Background and objective: Self-reported health is an important indicator of overall well-being that may be influenced by diverse parameters. We intended to evaluate the variety of candidate determinants used in models of self-reported health (SRH) and to examine the methodological problems encountered in multivariate models used in recent studies in this field.
Study design and setting: Medline searches identified articles published in 2002 in which SRH was included as an outcome, at least one other variable was used as a determinant of SRH, and the study population was not defined by the presence of specific diseases.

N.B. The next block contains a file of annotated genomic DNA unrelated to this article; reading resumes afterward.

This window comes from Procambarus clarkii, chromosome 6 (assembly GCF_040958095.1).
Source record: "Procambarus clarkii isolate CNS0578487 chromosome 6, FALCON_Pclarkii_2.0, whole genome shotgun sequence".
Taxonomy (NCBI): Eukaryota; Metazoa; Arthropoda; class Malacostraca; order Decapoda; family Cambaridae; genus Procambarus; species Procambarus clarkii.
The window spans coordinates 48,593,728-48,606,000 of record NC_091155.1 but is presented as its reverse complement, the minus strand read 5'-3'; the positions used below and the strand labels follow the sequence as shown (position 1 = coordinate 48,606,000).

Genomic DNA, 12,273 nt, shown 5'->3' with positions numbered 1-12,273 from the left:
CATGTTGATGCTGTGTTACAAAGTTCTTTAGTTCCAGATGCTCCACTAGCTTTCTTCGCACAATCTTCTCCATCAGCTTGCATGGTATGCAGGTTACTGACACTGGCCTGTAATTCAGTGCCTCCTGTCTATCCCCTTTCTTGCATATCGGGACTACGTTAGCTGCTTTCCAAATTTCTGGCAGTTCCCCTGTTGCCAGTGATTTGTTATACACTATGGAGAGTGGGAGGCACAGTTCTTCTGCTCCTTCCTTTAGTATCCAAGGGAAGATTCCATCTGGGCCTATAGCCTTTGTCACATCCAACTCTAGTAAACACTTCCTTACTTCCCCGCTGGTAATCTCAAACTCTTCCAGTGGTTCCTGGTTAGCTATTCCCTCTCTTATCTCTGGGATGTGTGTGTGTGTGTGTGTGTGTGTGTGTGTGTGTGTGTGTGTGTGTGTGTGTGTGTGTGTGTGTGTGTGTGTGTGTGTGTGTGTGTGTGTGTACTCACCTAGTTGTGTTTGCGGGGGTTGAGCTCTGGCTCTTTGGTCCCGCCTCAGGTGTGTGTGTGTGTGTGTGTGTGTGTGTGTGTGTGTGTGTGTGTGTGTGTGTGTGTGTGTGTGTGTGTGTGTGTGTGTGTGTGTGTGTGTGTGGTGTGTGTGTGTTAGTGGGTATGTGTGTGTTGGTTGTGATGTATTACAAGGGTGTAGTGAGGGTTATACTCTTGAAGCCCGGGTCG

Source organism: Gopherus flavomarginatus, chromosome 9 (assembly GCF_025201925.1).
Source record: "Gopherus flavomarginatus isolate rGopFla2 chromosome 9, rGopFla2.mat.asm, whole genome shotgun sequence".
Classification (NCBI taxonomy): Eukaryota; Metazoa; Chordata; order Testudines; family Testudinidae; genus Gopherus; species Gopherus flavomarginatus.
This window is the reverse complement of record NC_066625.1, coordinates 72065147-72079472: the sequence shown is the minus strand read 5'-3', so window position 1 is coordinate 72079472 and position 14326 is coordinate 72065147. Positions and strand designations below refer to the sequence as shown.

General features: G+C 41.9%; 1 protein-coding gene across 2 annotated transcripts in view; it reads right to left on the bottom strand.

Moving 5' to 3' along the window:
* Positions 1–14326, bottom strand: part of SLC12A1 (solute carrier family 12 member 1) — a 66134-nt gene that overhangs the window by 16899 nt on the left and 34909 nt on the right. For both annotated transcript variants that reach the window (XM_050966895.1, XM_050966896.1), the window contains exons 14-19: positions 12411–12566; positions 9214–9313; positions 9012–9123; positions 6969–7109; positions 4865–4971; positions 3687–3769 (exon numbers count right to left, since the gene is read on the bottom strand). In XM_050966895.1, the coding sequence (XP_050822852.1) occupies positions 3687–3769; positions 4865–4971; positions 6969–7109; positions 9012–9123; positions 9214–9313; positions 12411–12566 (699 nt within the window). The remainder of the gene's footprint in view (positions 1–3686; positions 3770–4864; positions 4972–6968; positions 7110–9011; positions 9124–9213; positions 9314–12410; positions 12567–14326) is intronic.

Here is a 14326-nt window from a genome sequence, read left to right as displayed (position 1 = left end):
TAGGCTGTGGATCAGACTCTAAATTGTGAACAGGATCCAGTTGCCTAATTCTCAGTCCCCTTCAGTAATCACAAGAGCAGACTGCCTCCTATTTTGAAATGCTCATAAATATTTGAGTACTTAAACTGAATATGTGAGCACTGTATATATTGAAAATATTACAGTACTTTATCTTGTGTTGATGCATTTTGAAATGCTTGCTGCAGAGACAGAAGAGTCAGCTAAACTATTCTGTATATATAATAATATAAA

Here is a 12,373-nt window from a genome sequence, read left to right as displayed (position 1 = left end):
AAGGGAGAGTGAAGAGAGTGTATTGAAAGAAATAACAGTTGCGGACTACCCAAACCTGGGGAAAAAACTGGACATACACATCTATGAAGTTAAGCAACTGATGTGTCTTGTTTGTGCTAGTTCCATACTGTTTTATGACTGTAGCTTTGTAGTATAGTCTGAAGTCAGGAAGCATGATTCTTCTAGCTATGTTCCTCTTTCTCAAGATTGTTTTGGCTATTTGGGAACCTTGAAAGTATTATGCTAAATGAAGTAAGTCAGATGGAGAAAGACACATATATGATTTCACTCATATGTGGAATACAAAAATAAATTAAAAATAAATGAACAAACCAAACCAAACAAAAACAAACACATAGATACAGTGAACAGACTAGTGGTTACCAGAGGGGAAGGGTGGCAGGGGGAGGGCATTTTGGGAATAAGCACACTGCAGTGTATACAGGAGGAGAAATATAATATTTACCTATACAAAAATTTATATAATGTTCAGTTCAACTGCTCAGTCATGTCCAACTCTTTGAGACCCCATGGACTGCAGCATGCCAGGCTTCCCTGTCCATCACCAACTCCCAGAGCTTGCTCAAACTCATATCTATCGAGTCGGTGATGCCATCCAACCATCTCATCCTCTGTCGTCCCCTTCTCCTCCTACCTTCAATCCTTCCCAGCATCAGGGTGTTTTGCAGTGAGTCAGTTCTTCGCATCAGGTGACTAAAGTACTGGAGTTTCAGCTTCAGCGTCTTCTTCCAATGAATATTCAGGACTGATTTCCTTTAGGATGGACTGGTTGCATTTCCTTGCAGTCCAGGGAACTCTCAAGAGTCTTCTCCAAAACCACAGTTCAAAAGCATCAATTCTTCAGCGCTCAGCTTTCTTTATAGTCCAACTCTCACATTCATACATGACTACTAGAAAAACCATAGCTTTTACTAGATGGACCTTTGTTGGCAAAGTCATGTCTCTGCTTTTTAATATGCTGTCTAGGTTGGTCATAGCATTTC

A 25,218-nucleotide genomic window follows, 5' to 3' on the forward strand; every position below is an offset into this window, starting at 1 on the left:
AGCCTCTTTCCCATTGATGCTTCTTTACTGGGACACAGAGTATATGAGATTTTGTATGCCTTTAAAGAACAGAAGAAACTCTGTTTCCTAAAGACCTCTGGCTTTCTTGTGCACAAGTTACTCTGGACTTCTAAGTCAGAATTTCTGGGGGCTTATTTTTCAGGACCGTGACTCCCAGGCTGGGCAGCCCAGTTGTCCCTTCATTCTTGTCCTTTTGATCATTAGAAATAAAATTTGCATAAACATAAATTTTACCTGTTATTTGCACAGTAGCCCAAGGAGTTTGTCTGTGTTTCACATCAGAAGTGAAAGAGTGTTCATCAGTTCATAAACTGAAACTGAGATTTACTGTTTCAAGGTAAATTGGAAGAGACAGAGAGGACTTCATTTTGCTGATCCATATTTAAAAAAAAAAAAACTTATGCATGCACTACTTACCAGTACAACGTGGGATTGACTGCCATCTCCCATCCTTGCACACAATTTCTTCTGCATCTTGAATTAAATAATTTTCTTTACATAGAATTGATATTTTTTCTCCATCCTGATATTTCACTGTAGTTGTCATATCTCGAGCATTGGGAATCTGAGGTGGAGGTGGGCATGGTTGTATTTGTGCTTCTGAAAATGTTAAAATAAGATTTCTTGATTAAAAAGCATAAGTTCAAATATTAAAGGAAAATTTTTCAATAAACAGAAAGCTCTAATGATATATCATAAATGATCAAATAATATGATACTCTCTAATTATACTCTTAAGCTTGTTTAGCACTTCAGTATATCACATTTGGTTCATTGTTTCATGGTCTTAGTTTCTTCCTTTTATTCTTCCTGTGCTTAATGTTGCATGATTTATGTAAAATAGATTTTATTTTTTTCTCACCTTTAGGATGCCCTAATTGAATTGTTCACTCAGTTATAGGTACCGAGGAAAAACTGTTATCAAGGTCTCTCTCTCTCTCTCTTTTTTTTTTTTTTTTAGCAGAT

Results: Of 1,991 initially identified reports, 56 were eligible. In 91% of the eligible articles, multivariate models were used. In total, 133 different determinants of SRH were considered (median 7 determinants considered per study with multivariate models). The proportions of studies with problems in multivariate modeling were: overfitting, 10%; nonconformity to a linear gradient, 29%; no report of tests for interactions, 63%; unspecified coding of variables, 49%; and unspecified selection of variables, 29%.
Conclusion: Models that try to identify what influences SRH should consider appropriate lists of candidate determinants, with proper attention to methodological aspects of multivariate modeling.